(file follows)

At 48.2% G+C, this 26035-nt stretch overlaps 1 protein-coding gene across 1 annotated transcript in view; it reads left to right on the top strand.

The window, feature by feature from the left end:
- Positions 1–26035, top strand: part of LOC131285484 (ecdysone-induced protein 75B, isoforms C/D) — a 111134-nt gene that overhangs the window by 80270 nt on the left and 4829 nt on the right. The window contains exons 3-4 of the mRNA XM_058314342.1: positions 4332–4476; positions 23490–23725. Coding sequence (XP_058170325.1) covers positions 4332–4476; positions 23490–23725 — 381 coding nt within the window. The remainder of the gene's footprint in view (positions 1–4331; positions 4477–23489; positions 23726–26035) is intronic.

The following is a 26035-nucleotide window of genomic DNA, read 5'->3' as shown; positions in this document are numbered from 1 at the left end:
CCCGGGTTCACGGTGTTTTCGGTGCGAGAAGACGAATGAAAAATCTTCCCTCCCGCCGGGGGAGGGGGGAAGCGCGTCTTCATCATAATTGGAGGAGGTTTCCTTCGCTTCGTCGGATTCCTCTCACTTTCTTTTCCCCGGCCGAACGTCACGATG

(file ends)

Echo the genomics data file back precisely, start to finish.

At 48.2% G+C, this 26035-nt stretch overlaps 1 protein-coding gene across 1 annotated transcript in view; it reads left to right on the top strand.

The window, feature by feature from the left end:
- Positions 1–26035, top strand: part of LOC131285484 (ecdysone-induced protein 75B, isoforms C/D) — a 111134-nt gene that overhangs the window by 80270 nt on the left and 4829 nt on the right. The window contains exons 3-4 of the mRNA XM_058314342.1: positions 4332–4476; positions 23490–23725. Coding sequence (XP_058170325.1) covers positions 4332–4476; positions 23490–23725 — 381 coding nt within the window. The remainder of the gene's footprint in view (positions 1–4331; positions 4477–23489; positions 23726–26035) is intronic.

The following is a 26035-nucleotide window of genomic DNA, read 5'->3' as shown; positions in this document are numbered from 1 at the left end:
CCCGGGTTCACGGTGTTTTCGGTGCGAGAAGACGAATGAAAAATCTTCCCTCCCGCCGGGGGAGGGGGGAAGCGCGTCTTCATCATAATTGGAGGAGGTTTCCTTCGCTTCGTCGGATTCCTCTCACTTTCTTTTCCCCGGCCGAACGTCACGATG